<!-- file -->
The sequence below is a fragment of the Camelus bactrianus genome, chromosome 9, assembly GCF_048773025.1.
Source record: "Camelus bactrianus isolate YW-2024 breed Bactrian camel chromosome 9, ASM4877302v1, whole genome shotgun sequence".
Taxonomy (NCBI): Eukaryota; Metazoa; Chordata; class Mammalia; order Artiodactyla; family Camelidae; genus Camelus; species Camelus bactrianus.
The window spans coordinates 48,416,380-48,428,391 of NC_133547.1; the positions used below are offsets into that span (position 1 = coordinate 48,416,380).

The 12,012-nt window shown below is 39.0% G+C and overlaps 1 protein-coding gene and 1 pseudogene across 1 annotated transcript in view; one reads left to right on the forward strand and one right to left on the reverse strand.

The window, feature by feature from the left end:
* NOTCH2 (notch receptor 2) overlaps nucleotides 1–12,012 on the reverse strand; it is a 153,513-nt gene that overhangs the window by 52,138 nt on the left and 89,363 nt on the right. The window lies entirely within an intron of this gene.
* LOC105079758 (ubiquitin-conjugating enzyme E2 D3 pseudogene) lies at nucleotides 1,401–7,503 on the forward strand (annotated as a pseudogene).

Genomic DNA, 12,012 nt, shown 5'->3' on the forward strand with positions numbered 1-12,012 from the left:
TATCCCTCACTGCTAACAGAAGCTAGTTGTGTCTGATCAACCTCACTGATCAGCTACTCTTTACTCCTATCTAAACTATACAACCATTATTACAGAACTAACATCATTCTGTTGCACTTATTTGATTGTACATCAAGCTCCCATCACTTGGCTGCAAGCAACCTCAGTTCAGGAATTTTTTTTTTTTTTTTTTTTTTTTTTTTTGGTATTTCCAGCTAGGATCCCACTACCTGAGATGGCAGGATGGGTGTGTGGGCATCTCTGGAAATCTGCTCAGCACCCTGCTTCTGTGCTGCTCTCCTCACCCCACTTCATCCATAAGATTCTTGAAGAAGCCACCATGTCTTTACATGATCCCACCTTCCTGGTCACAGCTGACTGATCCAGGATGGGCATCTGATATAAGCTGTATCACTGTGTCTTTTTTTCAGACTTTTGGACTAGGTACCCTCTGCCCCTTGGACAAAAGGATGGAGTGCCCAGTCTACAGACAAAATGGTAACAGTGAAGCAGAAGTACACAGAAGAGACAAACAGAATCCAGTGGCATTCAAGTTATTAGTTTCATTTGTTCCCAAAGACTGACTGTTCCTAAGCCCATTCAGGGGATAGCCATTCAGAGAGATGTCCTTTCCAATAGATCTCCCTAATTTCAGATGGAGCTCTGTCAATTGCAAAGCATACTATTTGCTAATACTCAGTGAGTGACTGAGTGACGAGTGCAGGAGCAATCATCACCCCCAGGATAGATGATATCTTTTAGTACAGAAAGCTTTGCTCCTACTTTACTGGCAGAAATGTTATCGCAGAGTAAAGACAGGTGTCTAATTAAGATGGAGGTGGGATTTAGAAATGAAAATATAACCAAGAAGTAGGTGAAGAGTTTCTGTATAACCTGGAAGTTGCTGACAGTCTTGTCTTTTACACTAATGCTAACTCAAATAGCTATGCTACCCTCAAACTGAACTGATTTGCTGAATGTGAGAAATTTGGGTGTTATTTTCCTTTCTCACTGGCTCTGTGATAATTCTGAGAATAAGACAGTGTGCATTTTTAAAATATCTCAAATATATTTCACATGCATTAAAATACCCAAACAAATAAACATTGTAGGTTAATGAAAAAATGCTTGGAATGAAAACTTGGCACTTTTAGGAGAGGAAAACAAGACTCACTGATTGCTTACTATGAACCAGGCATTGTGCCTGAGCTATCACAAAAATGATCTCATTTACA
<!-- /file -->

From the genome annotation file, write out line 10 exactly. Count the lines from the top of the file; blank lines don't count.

TATCCCTCACTGCTAACAGAAGCTAGTTGTGTCTGATCAACCTCACTGATCAGCTACTCTTTACTCCTATCTAAACTATACAACCATTATTACAGAACTAACATCATTCTGTTGCACTTATTTGATTGTACATCAAGCTCCCATCACTTGGCTGCAAGCAACCTCAGTTCAGGAATTTTTTTTTTTTTTTTTTTTTTTTTTTTTGGTATTTCCAGCTAGGATCCCACTACCTGAGATGGCAGGATGGGTGTGTGGGCATCTCTGGAAATCTGCTCAGCACCCTGCTTCTGTGCTGCTCTCCTCACCCCACTTCATCCATAAGATTCTTGAAGAAGCCACCATGTCTTTACATGATCCCACCTTCCTGGTCACAGCTGACTGATCCAGGATGGGCATCTGATATAAGCTGTATCACTGTGTCTTTTTTTCAGACTTTTGGACTAGGTACCCTCTGCCCCTTGGACAAAAGGATGGAGTGCCCAGTCTACAGACAAAATGGTAACAGTGAAGCAGAAGTACACAGAAGAGACAAACAGAATCCAGTGGCATTCAAGTTATTAGTTTCATTTGTTCCCAAAGACTGACTGTTCCTAAGCCCATTCAGGGGATAGCCATTCAGAGAGATGTCCTTTCCAATAGATCTCCCTAATTTCAGATGGAGCTCTGTCAATTGCAAAGCATACTATTTGCTAATACTCAGTGAGTGACTGAGTGACGAGTGCAGGAGCAATCATCACCCCCAGGATAGATGATATCTTTTAGTACAGAAAGCTTTGCTCCTACTTTACTGGCAGAAATGTTATCGCAGAGTAAAGACAGGTGTCTAATTAAGATGGAGGTGGGATTTAGAAATGAAAATATAACCAAGAAGTAGGTGAAGAGTTTCTGTATAACCTGGAAGTTGCTGACAGTCTTGTCTTTTACACTAATGCTAACTCAAATAGCTATGCTACCCTCAAACTGAACTGATTTGCTGAATGTGAGAAATTTGGGTGTTATTTTCCTTTCTCACTGGCTCTGTGATAATTCTGAGAATAAGACAGTGTGCATTTTTAAAATATCTCAAATATATTTCACATGCATTAAAATACCCAAACAAATAAACATTGTAGGTTAATGAAAAAATGCTTGGAATGAAAACTTGGCACTTTTAGGAGAGGAAAACAAGACTCACTGATTGCTTACTATGAACCAGGCATTGTGCCTGAGCTATCACAAAAATGATCTCATTTACA